I'm pleased to welcome Mardi Link to Michigander Monday!
Debbie: Mardi, please tell us a little about yourself.
Mardi: I'm a Michigander through and through! Born in Detroit, graduated from Michigan State journalism school, had my first two books published by a Michigan press, and am a huge Detroit Lions and MSU Spartans fan. Plus, I live within sight of the Grand Traverse Bay and vacation every year at our family cottage on Lake Huron.
Debbie: And, of course, we want to know all about your books.
Mardi: I'm the author of two historic true crime books, When Evil Came to Good Hart and Isadore's Secret, both published by The University of Michigan Press. When Evil Came to Good Hart delves into the 1968 murder of a Detroit-area family, the Robisons, while they were vacationing in their summer cottage north of Harbor Springs in the picture-perfect town of Good Hart. Isadore's Secret details the disappearance of a Felician nun in 1907 in Leelanau County.
Debbie: Other books or projects on the horizon?
Mardi: Yes! One I'm very excited about. I just turned in an untitled memoir to Knopf. It's the personal story of how I raised my three sons alone on my little farm here in northern Michigan after a very painful divorce. And, believe it or not, it's funny. Well, OTHER people tell me it's funny. I wasn't laughing at the time, but hindsight is a great place for humor I've found. Especially when looking back at the tough times. I also just won Creative Nonfiction magazine's essay contest on "Anger & Revenge."
Debbie: Upcoming appearances?
Mardi: I'll be teaching a workshop on writing the personal essay and also giving the lunchtime talk at "A Rally of Writers" in Lansing on April 14, will be at the Kentwood Branch Library's "Celebrate the Mitten" program on April 21 and presenting at the Michigan Library Association on "Pushing the Boundaries of Fiction and Formats" gathering in Grand Rapids on April 23.
Debbie: Do you have a favorite Michigan bookstore? And/or a favorite Michigan library?
Mardi: I fell in love with The Library of Michigan in Lansing when I was researching Isadore's Secret. The parish housekeeper was arrested for the crime and served time but later pardoned by Gov. Grosbeck so I wanted to find out more about her time in prison. That library is such a treasure! I was able to find out not only what her time was like in prison in the 1920s, but even what she ate! And here's a clue: Lots and lots of potatoes! I also like my own branch library on Three Mile Road south of Traverse City. For bookstores my favorites are McLean & Eakin in Petoskey, Horizon in Traverse City, Brilliant Books in Traverse City and Sutton's Bay, and The Cottage Bookshop in Glen Arbor. Booksellers and librarians have been so supportive of my work, I just can't thank all of them enough.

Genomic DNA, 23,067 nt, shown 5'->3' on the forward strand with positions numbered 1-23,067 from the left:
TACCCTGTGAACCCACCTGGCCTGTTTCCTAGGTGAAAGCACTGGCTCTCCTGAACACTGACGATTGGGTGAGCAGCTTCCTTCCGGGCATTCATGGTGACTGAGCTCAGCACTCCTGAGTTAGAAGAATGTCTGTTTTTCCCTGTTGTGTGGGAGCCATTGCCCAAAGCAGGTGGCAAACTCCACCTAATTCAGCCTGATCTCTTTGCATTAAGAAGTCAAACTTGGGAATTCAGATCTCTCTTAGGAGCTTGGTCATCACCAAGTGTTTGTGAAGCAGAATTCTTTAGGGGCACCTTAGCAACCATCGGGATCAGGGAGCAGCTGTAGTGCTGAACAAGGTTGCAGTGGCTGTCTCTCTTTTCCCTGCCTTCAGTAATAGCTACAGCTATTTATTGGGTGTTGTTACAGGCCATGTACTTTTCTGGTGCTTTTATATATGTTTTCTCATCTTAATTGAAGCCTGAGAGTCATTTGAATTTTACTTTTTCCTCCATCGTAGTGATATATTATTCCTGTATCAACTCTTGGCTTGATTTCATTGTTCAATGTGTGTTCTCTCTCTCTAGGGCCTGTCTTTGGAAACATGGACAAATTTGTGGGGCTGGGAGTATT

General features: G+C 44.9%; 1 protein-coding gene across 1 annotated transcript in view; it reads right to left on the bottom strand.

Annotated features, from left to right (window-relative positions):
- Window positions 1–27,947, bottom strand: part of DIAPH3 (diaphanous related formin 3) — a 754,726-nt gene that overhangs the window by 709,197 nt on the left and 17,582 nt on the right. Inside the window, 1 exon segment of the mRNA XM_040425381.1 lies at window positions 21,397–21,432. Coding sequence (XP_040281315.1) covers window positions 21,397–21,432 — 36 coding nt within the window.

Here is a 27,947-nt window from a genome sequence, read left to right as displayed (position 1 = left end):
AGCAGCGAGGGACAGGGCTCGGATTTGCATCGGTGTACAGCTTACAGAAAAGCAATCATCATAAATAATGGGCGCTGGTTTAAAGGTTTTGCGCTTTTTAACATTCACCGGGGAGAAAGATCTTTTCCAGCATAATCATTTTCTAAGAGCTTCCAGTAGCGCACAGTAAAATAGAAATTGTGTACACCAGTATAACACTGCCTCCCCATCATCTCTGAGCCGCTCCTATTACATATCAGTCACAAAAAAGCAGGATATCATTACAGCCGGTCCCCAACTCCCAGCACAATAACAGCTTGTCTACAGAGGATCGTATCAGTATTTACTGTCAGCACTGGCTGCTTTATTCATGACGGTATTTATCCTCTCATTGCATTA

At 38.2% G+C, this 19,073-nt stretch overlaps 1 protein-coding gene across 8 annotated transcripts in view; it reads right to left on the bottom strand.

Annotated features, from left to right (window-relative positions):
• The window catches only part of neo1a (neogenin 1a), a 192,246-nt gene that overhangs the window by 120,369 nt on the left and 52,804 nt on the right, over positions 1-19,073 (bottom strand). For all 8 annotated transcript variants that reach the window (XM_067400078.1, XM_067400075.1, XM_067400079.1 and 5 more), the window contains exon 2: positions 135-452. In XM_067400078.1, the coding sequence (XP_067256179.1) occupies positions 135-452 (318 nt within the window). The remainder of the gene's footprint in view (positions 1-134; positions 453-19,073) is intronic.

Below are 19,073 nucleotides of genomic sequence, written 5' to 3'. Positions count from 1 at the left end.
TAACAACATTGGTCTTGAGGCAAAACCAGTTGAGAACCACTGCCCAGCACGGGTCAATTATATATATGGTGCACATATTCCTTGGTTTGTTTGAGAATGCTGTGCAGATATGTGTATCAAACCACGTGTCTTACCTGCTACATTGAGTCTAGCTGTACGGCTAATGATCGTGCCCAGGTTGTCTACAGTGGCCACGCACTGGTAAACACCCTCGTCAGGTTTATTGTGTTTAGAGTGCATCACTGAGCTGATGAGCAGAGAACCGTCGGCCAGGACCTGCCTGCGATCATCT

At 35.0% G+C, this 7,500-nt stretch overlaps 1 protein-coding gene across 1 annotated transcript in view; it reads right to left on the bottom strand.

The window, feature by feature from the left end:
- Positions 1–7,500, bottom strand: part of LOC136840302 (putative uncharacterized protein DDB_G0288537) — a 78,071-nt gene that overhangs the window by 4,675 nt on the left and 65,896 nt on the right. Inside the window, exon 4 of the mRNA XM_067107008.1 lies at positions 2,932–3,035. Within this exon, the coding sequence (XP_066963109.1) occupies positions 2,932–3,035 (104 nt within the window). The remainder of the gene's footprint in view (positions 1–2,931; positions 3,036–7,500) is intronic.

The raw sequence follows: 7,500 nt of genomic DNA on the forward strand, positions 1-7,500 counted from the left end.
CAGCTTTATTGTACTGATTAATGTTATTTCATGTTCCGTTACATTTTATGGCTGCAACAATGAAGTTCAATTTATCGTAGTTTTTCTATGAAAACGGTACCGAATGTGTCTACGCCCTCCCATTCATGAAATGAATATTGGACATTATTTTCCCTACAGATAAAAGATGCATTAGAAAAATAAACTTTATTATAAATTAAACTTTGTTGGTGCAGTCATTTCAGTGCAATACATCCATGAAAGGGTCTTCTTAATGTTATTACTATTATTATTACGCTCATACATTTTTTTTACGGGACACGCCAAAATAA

Debbie: How about a favorite place in Michigan?
Mardi: Thunder Bay in Ossineke where the Links have a family cottage and the beach campfires are the stuff of legend, Grand Traverse Bay where my husband and I fish for salmon and cruise, Keystone soccer fields where I have spent untold hours cheering on my sons, and my own little farm south of Traverse City.
Debbie: Do you have a Michigan event or happening that you love to attend?
Mardi: My family gathers every year for the 4th of July holiday at my grandparents' house on Duck Lake in Whitehall. My grandfather built the house in the 1950s, I spent the summers there when I was growing up. My grandparents are both gone now and my aunt and uncle live in the house but we still all return for the 4th. My cousins from Chicago, my sons from college, my new husband and me, my parents, all of us. I wouldn't miss it!
Debbie: Something you'd like a non-Michigander to know about Michigan?
Mardi: If you aren't from here you can't possibly appreciate how geographically diverse we are. From the industry and live musical and sports entertainment Detroit offers to the solitude of the Upper Peninsula and the amazing agricultural resources in my area around Traverse City, this state is amazing. Truly the U.S.'s high five!
Debbie: Agreed! Finally, last question: Some folks in Michigan refer to themselves as Michiganders; others Michiganians. For our ongoing vote tally: are you a "Michigander" or a "Michiganian"?
Mardi: A Michigander all the way!
Debbie: We'll add you to the Michigander tally! Mardi, thank you so much for being here today for Michigander Monday!
For more about Mardi and her books, stop by her web site and her blog.
Also, be sure to check out Mardi's "Secret Cuts: A Cherry Orchard Mystery" project proposal on Kickstart, a proposal for a work of investigative journalism into why 400 cherry trees in Legacy Orchards were sawed through and pushed over last October.
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